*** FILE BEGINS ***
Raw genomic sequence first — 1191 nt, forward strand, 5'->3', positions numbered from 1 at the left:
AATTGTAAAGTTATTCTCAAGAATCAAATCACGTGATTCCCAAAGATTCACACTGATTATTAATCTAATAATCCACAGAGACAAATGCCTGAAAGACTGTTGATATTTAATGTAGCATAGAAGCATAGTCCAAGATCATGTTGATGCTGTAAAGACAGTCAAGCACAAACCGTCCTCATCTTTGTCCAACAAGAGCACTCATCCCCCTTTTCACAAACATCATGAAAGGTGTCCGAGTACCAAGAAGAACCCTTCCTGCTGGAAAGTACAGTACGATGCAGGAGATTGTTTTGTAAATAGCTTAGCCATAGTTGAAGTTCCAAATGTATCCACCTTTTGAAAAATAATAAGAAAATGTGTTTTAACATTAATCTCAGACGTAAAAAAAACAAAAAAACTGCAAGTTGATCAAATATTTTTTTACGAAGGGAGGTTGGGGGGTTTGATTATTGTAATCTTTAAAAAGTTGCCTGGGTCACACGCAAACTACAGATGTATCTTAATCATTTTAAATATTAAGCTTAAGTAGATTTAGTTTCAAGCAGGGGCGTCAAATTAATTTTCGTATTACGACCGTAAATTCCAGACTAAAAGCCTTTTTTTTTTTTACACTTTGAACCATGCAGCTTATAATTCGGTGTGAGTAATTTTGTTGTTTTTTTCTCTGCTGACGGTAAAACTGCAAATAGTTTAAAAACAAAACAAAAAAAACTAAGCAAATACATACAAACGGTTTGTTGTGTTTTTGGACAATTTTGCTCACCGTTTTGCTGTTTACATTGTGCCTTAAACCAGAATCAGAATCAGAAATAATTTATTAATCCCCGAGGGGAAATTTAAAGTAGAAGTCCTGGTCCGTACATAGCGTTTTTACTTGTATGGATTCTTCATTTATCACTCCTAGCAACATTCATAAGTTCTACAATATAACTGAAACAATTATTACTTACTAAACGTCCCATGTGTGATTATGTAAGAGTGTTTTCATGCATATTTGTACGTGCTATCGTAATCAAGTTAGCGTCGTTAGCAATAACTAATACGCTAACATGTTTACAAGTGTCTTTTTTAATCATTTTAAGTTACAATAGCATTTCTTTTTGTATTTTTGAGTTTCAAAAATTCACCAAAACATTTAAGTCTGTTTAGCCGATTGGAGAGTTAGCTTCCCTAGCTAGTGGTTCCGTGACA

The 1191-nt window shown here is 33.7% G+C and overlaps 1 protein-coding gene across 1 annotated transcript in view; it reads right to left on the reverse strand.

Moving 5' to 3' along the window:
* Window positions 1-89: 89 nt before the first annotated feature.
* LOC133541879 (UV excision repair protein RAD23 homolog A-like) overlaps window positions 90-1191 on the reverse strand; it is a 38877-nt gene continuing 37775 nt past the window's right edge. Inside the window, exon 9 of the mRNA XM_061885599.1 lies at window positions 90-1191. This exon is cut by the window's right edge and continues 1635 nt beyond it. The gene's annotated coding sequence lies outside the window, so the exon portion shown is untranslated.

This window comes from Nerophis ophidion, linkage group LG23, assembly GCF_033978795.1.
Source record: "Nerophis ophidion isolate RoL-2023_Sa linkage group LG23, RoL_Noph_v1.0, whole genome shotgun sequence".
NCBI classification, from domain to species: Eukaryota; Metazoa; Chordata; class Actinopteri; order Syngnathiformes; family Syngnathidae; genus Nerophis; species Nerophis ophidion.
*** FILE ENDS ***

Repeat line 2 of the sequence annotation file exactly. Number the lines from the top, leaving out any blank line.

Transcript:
AATTGTAAAGTTATTCTCAAGAATCAAATCACGTGATTCCCAAAGATTCACACTGATTATTAATCTAATAATCCACAGAGACAAATGCCTGAAAGACTGTTGATATTTAATGTAGCATAGAAGCATAGTCCAAGATCATGTTGATGCTGTAAAGACAGTCAAGCACAAACCGTCCTCATCTTTGTCCAACAAGAGCACTCATCCCCCTTTTCACAAACATCATGAAAGGTGTCCGAGTACCAAGAAGAACCCTTCCTGCTGGAAAGTACAGTACGATGCAGGAGATTGTTTTGTAAATAGCTTAGCCATAGTTGAAGTTCCAAATGTATCCACCTTTTGAAAAATAATAAGAAAATGTGTTTTAACATTAATCTCAGACGTAAAAAAAACAAAAAAACTGCAAGTTGATCAAATATTTTTTTACGAAGGGAGGTTGGGGGGTTTGATTATTGTAATCTTTAAAAAGTTGCCTGGGTCACACGCAAACTACAGATGTATCTTAATCATTTTAAATATTAAGCTTAAGTAGATTTAGTTTCAAGCAGGGGCGTCAAATTAATTTTCGTATTACGACCGTAAATTCCAGACTAAAAGCCTTTTTTTTTTTTACACTTTGAACCATGCAGCTTATAATTCGGTGTGAGTAATTTTGTTGTTTTTTTCTCTGCTGACGGTAAAACTGCAAATAGTTTAAAAACAAAACAAAAAAAACTAAGCAAATACATACAAACGGTTTGTTGTGTTTTTGGACAATTTTGCTCACCGTTTTGCTGTTTACATTGTGCCTTAAACCAGAATCAGAATCAGAAATAATTTATTAATCCCCGAGGGGAAATTTAAAGTAGAAGTCCTGGTCCGTACATAGCGTTTTTACTTGTATGGATTCTTCATTTATCACTCCTAGCAACATTCATAAGTTCTACAATATAACTGAAACAATTATTACTTACTAAACGTCCCATGTGTGATTATGTAAGAGTGTTTTCATGCATATTTGTACGTGCTATCGTAATCAAGTTAGCGTCGTTAGCAATAACTAATACGCTAACATGTTTACAAGTGTCTTTTTTAATCATTTTAAGTTACAATAGCATTTCTTTTTGTATTTTTGAGTTTCAAAAATTCACCAAAACATTTAAGTCTGTTTAGCCGATTGGAGAGTTAGCTTCCCTAGCTAGTGGTTCCGTGACA